Children's understanding of economics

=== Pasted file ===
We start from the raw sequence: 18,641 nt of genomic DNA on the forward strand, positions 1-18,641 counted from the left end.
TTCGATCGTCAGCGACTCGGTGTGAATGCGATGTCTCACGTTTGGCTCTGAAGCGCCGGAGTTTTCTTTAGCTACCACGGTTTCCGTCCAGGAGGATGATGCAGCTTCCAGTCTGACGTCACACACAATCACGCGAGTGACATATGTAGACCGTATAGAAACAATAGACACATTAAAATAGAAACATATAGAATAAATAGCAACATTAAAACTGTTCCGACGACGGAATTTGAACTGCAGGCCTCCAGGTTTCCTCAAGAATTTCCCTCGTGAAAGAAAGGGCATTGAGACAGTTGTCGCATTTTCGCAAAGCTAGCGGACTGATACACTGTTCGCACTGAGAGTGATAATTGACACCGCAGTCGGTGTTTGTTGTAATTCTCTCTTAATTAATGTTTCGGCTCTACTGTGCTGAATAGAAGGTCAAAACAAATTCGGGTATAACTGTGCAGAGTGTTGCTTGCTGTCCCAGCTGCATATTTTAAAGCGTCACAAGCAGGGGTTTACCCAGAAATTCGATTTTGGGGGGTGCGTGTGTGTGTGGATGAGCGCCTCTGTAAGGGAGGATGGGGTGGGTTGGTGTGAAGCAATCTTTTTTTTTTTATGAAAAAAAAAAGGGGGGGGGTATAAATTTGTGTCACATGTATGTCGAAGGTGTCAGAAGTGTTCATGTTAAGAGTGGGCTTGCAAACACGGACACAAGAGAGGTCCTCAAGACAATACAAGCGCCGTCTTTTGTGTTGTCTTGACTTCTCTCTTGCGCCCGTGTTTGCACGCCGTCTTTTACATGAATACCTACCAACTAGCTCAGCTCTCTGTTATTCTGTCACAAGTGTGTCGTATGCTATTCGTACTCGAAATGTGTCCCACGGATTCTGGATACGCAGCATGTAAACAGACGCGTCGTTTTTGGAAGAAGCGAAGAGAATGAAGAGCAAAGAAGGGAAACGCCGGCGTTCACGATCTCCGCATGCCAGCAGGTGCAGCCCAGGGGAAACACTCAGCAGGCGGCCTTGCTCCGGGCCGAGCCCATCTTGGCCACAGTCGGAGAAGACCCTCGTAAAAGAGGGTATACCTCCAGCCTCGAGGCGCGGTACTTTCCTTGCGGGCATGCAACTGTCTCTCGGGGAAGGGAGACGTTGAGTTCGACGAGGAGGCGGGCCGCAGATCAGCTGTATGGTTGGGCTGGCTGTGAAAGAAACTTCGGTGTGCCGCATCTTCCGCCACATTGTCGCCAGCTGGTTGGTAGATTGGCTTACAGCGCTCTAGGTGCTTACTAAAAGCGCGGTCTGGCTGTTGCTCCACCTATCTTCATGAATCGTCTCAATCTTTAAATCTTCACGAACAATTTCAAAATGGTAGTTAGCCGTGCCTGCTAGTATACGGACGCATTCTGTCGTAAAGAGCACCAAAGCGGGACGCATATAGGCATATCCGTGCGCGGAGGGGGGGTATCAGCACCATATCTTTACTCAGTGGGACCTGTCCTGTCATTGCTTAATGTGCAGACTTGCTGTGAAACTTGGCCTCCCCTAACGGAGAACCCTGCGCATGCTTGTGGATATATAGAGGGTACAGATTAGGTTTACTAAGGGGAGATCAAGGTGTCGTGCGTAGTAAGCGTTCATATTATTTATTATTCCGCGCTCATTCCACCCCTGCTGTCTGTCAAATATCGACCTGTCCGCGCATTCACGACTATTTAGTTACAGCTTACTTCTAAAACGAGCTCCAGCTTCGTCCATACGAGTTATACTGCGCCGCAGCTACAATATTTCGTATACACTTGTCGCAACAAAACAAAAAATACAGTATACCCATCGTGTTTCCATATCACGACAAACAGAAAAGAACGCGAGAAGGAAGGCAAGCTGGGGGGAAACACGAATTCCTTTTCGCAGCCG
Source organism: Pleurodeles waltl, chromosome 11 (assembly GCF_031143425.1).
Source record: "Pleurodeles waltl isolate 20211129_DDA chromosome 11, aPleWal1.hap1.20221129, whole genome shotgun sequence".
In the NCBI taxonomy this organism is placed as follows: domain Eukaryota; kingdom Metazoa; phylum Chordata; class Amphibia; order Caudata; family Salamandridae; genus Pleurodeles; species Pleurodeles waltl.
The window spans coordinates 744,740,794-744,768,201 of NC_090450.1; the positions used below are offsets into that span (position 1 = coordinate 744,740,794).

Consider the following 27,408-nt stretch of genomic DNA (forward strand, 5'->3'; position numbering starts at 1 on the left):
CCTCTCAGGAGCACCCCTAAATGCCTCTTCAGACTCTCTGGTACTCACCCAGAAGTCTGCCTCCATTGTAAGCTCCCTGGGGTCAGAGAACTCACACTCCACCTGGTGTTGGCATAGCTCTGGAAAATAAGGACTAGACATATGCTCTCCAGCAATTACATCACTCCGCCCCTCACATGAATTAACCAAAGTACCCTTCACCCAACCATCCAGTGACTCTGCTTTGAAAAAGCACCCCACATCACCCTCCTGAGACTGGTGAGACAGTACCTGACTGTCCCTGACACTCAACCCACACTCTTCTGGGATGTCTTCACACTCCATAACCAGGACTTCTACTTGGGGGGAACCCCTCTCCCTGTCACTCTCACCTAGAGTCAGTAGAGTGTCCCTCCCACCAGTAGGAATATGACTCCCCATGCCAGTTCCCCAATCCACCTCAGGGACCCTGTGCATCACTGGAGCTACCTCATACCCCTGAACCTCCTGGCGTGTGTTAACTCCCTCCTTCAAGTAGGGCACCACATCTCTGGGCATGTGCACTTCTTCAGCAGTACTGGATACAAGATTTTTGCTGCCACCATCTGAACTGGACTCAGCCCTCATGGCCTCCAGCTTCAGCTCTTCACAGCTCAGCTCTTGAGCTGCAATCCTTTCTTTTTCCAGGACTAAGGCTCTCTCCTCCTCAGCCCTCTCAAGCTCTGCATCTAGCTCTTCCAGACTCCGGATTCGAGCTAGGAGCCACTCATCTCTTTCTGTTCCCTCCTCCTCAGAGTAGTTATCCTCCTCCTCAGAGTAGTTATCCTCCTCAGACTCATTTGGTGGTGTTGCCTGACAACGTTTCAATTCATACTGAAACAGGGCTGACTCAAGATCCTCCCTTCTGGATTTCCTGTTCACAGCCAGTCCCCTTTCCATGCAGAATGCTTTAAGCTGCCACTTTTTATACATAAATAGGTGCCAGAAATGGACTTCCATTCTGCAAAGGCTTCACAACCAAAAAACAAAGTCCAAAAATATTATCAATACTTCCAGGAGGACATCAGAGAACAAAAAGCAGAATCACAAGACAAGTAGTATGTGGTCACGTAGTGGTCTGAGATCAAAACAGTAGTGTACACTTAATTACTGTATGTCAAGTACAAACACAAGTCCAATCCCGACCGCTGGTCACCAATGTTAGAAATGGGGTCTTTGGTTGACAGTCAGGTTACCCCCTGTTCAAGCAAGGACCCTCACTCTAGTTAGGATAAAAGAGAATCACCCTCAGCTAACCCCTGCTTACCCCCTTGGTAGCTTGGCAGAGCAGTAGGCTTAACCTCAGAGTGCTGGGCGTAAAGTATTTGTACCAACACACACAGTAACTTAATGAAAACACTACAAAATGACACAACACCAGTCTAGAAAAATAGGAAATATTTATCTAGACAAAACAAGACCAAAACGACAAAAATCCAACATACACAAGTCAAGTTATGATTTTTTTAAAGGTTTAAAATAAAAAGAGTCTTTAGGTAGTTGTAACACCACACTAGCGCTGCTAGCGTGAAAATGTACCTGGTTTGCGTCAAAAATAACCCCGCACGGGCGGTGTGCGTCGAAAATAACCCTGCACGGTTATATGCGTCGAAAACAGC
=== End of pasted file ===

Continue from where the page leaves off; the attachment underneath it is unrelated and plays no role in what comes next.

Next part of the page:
Economics is often used as a label for that part of the social world concerned with the acquisition, management, and distribution of assets (e.g., buying, borrowing, bargaining, banking), and for the most part this convenient approach is taken here. But it is inevitable, given that the concept of economic behaviour is culturally and historically determined, that the boundary between the economic and the noneconomic is poorly de®ned and rather arbitrary. Hence in this book children's understanding of social class and occupations is dealt with in Chapter 7 (by Emler & Dickinson), though aspects of this topic are clearly part of economic understanding. Agonising over de®nitions has never seemed to me a useful activity, but being clear about what we mean by ``economics'' does matter: It is important not to fall into the trap, for example, of thinking that economic behaviour must involve money. Historically, plenty of economic systems have managed without money and in the modern world there are still many areas of economic activity that are not monetised (the most notable example being the domestic sphere). What this suggests is that in considering children's understanding of economics we should not only be concerned with the cash economy but also need to consider their understanding of swapping, doing chores, and gift-giving.